UPDATED Sunday, July 4, 22:45: French health minister Olivier Véran made it clear on Friday that the best, and possibly the only, strategy to battle coronavirus infections is a speeding-up of the country’s vaccination program.
He said that the Delta variant now accounts for one-third of new infections, and due to its ease of transmission this could “come to spoil the summer.”
Speaking on Friday, July 2, Mr Véran said 1.5 million vaccine doses do not have takers, as the vaccination program slows largely as a result of public scepticism over the safety of the vaccines.
Vaccination must not be compulsory, he said. However, everything will be done to facilitate inoculation.
From Monday, July 5, there will be an automatic right for employees to take time off work to get jabbed, and it will also be possible to have two injections in two different places, a useful strategy for holidaymakers.
Government spokesman Gabriel Attal said: “The vaccination campaign is taking place in a context where the Delta variant is gaining ground. The incidence rate is no longer decreasing.”
Meanwhile, in Ireland, the deputy prime minister said that a fourth wave will arrive this summer due to the Delta variant. However, he discounted the idea of a fourth lockdown. Leo Varadkar added that the country will “weather” a new spike in cases by upping the vaccination campaign, keeping current restrictions in place and introducing vaccine passes for indoor dining, the Irish Independent reported.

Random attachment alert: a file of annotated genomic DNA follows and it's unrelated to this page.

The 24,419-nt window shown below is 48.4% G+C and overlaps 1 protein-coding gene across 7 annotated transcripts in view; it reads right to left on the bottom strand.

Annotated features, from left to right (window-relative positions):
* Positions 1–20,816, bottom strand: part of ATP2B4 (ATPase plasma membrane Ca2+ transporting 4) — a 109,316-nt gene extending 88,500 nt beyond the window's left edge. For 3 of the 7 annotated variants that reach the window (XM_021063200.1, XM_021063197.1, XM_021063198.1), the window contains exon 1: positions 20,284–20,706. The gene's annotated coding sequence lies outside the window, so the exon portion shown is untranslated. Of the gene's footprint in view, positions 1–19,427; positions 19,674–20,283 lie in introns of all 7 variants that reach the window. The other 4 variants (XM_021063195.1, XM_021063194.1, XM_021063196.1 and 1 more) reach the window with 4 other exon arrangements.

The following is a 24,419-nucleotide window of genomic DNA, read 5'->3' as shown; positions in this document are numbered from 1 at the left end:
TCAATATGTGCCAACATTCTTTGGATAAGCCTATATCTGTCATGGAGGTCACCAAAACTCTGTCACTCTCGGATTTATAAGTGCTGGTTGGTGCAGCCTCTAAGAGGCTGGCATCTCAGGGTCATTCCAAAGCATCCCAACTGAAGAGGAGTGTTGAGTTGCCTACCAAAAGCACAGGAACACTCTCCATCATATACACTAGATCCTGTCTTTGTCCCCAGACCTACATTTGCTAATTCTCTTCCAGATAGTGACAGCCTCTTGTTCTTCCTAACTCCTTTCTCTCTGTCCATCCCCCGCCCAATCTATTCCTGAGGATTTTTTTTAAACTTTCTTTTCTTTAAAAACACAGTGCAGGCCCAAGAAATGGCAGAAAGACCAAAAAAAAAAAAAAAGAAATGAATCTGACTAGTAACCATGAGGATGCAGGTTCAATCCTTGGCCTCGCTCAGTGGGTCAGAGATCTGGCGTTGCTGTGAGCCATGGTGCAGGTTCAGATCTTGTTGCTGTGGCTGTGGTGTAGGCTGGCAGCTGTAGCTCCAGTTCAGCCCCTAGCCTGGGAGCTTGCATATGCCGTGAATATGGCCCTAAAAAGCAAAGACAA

The Delta variant, previously known as the Indian variant, established a beachhead in Europe as flights from India continued to arrive in the UK during the upsurge in the pandemic in the sub-continent in May and early June. The slow take-up of vaccines in areas with a substantial Indian population made the situation worse, and now 95 percent of new UK infections involve the Delta variant.
European leaders have concluded that it’s too late to try to keep the variant out and that the only way forward is through vaccinations.
The infectious Delta variant is now the dominant strain of the coronavirus in California, underscoring its danger to people who have not yet been vaccinated, the LA Times reported on July 4.
In the UK 49 percent of the total population has received two doses, with a further 17 percent having had one shot, while in France the figures were 31 percent and 19 percent as of July 1.
On Sunday, July 4, 2,549 new cases and nine new deaths were reported in France. In the UK the figures were 24,248 new cases and 15 new deaths.
FILE PHOTO: Olivier Véran Screenshot